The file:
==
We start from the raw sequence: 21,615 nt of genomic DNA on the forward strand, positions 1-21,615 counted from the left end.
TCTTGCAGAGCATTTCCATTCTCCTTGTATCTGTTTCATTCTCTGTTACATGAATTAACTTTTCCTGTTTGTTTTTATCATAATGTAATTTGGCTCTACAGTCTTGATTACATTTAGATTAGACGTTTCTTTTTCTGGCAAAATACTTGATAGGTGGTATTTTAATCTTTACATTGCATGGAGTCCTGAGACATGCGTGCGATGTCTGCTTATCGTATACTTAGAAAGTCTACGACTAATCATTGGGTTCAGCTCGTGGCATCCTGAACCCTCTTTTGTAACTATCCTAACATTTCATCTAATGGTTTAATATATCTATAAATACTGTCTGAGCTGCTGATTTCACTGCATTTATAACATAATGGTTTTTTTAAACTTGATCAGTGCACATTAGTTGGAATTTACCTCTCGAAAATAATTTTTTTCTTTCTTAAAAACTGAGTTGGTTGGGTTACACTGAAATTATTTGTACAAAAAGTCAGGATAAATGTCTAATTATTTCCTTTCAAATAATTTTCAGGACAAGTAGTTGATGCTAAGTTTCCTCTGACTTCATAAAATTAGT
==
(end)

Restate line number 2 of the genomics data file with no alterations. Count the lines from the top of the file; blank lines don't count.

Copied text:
TCTTGCAGAGCATTTCCATTCTCCTTGTATCTGTTTCATTCTCTGTTACATGAATTAACTTTTCCTGTTTGTTTTTATCATAATGTAATTTGGCTCTACAGTCTTGATTACATTTAGATTAGACGTTTCTTTTTCTGGCAAAATACTTGATAGGTGGTATTTTAATCTTTACATTGCATGGAGTCCTGAGACATGCGTGCGATGTCTGCTTATCGTATACTTAGAAAGTCTACGACTAATCATTGGGTTCAGCTCGTGGCATCCTGAACCCTCTTTTGTAACTATCCTAACATTTCATCTAATGGTTTAATATATCTATAAATACTGTCTGAGCTGCTGATTTCACTGCATTTATAACATAATGGTTTTTTTAAACTTGATCAGTGCACATTAGTTGGAATTTACCTCTCGAAAATAATTTTTTTCTTTCTTAAAAACTGAGTTGGTTGGGTTACACTGAAATTATTTGTACAAAAAGTCAGGATAAATGTCTAATTATTTCCTTTCAAATAATTTTCAGGACAAGTAGTTGATGCTAAGTTTCCTCTGACTTCATAAAATTAGT